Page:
MetroHealth, LAND studio and Metro West Community Development Organization Unveil Clark-Fulton Public Art Project
LAND Studio, Metro West Community Development Organization and The MetroHealth System announced the completion of a public art project that splashed vivid colors across Cleveland’s Clark-Fulton neighborhood with a collection of murals and other artwork celebrating the vibrant culture and rich heritage of the people who live there.
The project engaged local artists to create nine murals and a series of pole banners to be positioned in high-visibility locations and community gathering spaces. Wayfinding stencil kits also were designed and distributed to residents and businesses for use throughout the neighborhood. The $235,000 project was funded by MetroHealth and LAND studio and is supported in part by the National Endowment for the Arts.
Coordinators sought input from Clark-Fulton residents and business owners throughout the project’s planning process. The resulting artwork is a display of the neighborhood’s pride in its Latinx identity and provides a distinctive sense of place.
“This artwork reflects the neighborhood,” said Greg Zucca, MetroHealth’s Executive Director of Community Transformation. “A lot of times, people drive through the neighborhood down West 25th Street or down Fulton Road and most don’t really know about the richness of the people and the culture that exists here. The artwork is a way to celebrate and honor the people who live here, grow here and call this place home.”
Nick De Leon, Associate Director of Metro West Community Development Organization, said the project also promises to have a positive economic impact on the Clark-Fulton neighborhood.
“We believe this project will activate underutilized spaces, increase foot traffic, improve the conditions of our commercial corridors and foster an environment that is welcoming and uses art to accentuate liveliness and economic value,’’ he said.
The pole banners, created by artist Alicia Vasquez, focus on the themes of culture, unity, pride and community and hang along streets throughout the neighborhood. The Clark-Fulton Wayfinding Stencil Kits were designed by Jen Craun to give residents a chance to have a hand in creating temporary art installations.
“Public art is a critical tool in community building and instilling pride and a sense of belonging for residents,” said Greg Peckham, Executive Director of LAND studio. “But it’s important that the community itself has a say in the medium, art, subject matter and location. The work spans an array of themes and styles, and a neighborhood art committee and other neighborhood stakeholders helped us develop a theme of hope and resilience, welcoming brightness and color and inclusivity.”
The murals of various local artists can be seen on buildings and in park spaces along West 25th Street, Fulton Road and other nearby streets.
- Lisa Quine’s mural, covering two sides of the MetroHealth Outpatient Plaza, offers a bilingual message of unity: Many Hearts, One Community | Muchos Corazones, Una Comunidad.
- A mural designed by Dante Rodriguez and painted by Mike Sobeck transformed the building and plaza of Meyer Pool from an expanse of concrete into a colorful space that reflects the joy of childhood summers.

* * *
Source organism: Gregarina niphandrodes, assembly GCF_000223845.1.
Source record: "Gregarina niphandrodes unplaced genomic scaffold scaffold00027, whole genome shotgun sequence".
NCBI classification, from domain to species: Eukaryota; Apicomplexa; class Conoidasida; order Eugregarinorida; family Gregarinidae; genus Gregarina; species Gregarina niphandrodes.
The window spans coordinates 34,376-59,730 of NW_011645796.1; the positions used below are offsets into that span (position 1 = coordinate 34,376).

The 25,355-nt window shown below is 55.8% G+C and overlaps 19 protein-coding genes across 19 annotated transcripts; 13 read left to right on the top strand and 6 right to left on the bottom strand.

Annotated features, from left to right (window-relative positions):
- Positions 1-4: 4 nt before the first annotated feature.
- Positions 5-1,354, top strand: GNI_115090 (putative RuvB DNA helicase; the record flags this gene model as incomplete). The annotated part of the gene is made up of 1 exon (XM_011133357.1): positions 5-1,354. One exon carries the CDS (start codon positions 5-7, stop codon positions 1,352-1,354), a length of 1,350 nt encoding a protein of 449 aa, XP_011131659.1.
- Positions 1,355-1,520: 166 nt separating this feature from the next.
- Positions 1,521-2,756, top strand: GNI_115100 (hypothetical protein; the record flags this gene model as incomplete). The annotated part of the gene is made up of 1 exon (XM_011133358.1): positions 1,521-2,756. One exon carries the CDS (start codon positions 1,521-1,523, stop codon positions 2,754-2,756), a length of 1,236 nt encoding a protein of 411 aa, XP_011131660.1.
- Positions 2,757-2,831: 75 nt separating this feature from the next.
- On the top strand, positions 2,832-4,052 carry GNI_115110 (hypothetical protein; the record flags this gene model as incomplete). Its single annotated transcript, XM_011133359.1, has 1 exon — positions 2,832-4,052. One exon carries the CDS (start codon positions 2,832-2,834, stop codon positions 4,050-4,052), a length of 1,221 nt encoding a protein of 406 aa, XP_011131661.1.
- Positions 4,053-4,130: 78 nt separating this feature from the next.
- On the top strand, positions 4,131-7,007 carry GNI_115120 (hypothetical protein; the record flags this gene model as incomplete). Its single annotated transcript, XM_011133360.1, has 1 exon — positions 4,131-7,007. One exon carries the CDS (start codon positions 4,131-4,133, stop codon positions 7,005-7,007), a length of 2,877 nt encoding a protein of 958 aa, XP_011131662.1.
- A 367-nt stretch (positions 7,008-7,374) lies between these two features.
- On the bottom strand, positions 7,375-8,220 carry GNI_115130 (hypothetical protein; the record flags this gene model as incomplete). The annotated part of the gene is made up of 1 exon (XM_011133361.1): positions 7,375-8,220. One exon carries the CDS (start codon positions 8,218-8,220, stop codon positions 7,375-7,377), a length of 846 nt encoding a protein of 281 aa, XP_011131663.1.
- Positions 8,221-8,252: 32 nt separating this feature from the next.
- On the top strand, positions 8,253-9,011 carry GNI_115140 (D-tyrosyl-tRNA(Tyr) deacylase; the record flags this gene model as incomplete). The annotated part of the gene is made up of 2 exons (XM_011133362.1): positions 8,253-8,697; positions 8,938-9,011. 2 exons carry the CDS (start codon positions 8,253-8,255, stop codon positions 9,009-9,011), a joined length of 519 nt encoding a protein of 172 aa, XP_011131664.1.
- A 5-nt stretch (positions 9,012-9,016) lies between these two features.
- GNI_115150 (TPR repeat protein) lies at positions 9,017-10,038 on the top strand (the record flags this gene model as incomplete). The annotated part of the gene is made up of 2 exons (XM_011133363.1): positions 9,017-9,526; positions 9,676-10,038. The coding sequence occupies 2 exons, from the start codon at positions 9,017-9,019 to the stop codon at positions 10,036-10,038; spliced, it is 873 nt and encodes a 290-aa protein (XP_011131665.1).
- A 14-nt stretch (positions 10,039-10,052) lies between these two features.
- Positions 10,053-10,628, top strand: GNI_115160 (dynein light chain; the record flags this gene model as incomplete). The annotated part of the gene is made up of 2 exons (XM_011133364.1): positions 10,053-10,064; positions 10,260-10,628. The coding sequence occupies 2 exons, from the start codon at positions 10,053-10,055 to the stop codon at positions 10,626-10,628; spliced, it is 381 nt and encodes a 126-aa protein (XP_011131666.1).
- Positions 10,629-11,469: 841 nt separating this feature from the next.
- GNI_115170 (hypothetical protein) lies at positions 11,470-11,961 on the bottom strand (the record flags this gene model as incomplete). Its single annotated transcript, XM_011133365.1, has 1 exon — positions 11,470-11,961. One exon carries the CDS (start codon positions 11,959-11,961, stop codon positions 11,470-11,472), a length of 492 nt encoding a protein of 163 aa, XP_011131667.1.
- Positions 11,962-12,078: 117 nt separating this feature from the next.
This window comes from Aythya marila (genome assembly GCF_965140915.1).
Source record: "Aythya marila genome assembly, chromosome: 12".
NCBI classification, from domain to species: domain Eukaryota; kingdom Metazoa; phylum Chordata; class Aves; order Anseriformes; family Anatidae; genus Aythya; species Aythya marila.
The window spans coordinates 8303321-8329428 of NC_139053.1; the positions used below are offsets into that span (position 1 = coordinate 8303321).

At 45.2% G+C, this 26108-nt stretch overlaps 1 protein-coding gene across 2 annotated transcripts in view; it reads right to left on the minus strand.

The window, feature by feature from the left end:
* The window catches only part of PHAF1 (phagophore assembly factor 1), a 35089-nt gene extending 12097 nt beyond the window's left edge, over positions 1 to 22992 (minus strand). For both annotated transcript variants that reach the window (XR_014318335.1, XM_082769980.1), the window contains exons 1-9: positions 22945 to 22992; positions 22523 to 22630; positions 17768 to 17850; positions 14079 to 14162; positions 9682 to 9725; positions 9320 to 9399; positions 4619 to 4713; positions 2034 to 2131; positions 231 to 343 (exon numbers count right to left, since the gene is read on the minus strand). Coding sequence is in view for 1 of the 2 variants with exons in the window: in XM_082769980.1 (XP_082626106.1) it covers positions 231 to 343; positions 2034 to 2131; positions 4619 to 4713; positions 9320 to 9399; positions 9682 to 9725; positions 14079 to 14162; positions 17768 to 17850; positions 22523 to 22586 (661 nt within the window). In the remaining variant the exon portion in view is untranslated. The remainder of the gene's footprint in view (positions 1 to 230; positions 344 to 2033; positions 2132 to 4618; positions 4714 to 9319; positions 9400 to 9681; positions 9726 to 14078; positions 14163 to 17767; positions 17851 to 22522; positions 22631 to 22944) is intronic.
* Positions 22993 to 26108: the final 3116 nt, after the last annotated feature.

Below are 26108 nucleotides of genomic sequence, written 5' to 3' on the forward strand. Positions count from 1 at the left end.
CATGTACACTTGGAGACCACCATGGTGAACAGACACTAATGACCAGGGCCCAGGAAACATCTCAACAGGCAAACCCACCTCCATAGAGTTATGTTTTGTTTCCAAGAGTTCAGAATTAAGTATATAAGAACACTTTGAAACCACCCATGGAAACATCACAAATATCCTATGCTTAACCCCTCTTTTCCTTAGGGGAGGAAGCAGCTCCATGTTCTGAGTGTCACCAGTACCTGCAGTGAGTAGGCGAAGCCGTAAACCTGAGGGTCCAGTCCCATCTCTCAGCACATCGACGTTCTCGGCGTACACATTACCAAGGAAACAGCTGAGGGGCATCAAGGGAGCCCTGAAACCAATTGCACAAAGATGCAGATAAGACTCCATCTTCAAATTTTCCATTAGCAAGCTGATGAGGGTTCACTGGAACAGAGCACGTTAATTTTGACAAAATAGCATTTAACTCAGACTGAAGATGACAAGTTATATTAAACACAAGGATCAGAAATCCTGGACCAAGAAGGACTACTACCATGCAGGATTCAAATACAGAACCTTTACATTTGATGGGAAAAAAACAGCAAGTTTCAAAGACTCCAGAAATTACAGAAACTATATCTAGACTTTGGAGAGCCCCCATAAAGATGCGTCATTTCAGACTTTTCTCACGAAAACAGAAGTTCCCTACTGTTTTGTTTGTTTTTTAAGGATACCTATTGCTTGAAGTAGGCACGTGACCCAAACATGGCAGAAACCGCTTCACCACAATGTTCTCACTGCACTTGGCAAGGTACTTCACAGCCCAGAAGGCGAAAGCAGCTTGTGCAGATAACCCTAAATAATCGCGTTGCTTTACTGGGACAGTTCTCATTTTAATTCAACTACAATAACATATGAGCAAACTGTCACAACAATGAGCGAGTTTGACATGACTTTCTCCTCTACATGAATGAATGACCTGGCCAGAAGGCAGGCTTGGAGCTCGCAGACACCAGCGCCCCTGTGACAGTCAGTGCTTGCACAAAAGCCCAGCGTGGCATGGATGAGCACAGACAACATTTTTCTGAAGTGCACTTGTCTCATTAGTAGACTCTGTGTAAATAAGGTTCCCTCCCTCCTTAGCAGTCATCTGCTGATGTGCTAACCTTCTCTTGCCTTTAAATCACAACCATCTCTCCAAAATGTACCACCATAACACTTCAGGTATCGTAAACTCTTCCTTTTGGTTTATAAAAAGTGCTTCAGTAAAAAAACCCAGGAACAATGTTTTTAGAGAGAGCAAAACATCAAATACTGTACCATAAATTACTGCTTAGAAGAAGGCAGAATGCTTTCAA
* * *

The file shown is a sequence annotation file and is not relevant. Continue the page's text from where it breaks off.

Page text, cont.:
- Donald Wells’ Fulton Road mural represents the neighborhood’s traditions surrounding art and creativity.
- Bruno Casiano’s mural on West 25th Street invites discussion of social issues and challenges facing the community.
- Artist Hilda “Higo” Gabarrón Ordorica’s whimsical bumble bees, painted by Mike Sobeck on the Coney Island Kustard stand on Fulton Road, call out to neighbors and visitors to “bee happy.”
- Alicia Vasquez’s mural of a woman health care provider on West 25th Street reflects the neighborhood’s dedication to caring for its own.
- Angelica Pozo enlisted the help of community members for the installation of her ceramic-tile mural at Roberto Clemente Park depicting the neighborhood’s Hispanic-American traditions and celebrations.
- Natalie Lanese’s mural on West 25th Street brings abstract color to the streetscape.
- The Pearl Road mural by Augusto Bordelois celebrates the culture of the community.
Linda Jackson, Director of MetroHealth Center for Arts in Health, said further plans call for a tenth mural, designed by artist Dayz Wuhn, to be completed at the Vía Sana housing development at a future date. Project coordinators also are developing ideas for an art installation featuring the repurposed steeple from St. Nicholas Belarusian Orthodox Church as part of the transformation of MetroHealth’s main campus.
Additional support for the Clark-Fulton Public Art Project comes through the MetroHealth Foundation, the Cleveland Foundation’s Creative Fusion Program and Cuyahoga Arts and Culture. To watch a video about the project, click here.
Founded in 1837, MetroHealth is leading the way to a healthier you and a healthier community through service, teaching, discovery, and teamwork. Cuyahoga County’s public, safety-net hospital system, MetroHealth meets people where they are, providing care through four hospitals, four emergency departments, and more than 20 health centers and 40 additional sites. Each day, our 8,000 employees focus on providing our community with equitable health care–through patient-focused research, access to care, and support services–that seeks to eradicate health disparities rooted in systematic barriers. For more information, visit metrohealth.org.
About LAND studio
LAND studio is a nonprofit that identifies, creates, and implements a public space vision in the city of Cleveland. The organization works towards a goal of transforming and revitalizing the city by filling it with vibrant places that unite, inspire, and enrich its people. To learn more visit www.land-studio.org